Malasaña is a vibrant neighborhood full of lively bars and clubs overflowing with young people. Its streets are currently being renovated, making it a much more attractive quarter
Malasaña, this district lies north of Gran Vía and is still known as a quiet area with many 19th-century streets. These have recently been refurbished and since then more and more young people. Malasaña is an area of Madrid famous for its creative, countercultural scene. Centred around Plaza de Dos de Mayo, it is reminiscent of Camden Town in London. This plaza hosts a large festival on the same day -"San Isidro Festival"- where during all night evening concerts, fairs and festivals are organized.
Malasaña is to the west of Chueca and to the east of Argüelles.It is surrounded by several metro stations and is a central neighbourhood of Madrid. It was the center of the "movida madrileña" movement in late 1970s and 1980s Madrid.
Some important streets of the area are: In the streets between Fuencarral and San Bernardo are nice cafes, bars and restaurants. Also in Gran Vía, and Corredera Baja de San Pablo are good and cheap restaurants. San Vicente Ferrer street , Divino Pastor and La Palma streets are famous for their jewellery stores and craft shops. Sant Andrés street, nice to discover the 19th-century tiles and advertising banners. Calle San Bernardo is known as "Conde Duque street" named for the famous building "Cuartel Conde Duque"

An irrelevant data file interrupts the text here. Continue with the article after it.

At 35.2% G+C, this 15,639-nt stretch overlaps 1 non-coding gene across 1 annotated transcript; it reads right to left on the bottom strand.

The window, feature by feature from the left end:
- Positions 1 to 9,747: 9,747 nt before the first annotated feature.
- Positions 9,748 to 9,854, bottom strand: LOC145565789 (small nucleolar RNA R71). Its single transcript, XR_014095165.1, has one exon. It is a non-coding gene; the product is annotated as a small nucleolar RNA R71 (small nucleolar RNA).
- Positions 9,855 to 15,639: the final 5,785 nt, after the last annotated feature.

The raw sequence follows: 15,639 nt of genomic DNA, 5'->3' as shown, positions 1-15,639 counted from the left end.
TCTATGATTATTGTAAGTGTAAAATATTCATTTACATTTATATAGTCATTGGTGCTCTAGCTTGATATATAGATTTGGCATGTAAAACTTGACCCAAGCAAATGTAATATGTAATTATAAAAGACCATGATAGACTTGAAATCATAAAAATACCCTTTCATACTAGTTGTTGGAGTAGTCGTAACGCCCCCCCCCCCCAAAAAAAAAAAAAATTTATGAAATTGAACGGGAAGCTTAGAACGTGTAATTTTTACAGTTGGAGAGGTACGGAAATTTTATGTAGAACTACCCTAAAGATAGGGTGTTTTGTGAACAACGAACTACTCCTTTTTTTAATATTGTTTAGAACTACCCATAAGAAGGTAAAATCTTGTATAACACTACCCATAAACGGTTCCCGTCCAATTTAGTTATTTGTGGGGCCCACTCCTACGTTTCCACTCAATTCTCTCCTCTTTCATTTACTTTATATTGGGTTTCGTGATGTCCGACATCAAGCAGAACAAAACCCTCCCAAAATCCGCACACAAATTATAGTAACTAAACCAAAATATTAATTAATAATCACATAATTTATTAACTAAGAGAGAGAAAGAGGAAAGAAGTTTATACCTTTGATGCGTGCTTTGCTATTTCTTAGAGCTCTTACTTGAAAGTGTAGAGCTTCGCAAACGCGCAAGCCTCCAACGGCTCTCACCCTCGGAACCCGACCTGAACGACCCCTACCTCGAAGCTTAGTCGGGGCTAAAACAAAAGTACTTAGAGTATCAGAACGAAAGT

The attitude of the nightlife, as opposed to the neighbours of Chueca or nearby La Latina is relaxed, unpretentious and friendly. One of the most famous night life venues in the area is La Vía Láctea (The Milky Way). Other classic clubs are Penta, Nasti, Nueva Visión, La Vaca Austera, and El Barco. Templo de Susu is a high-end retro clothing shop. Very bohemian cafes include La Paca, La Ida and Lolina. An American book shop and bar sits near the Noviciado metro station.
It is unclear if Malasaña will maintain its alternative and hip atmosphere or if it will become more commercial and upmarket.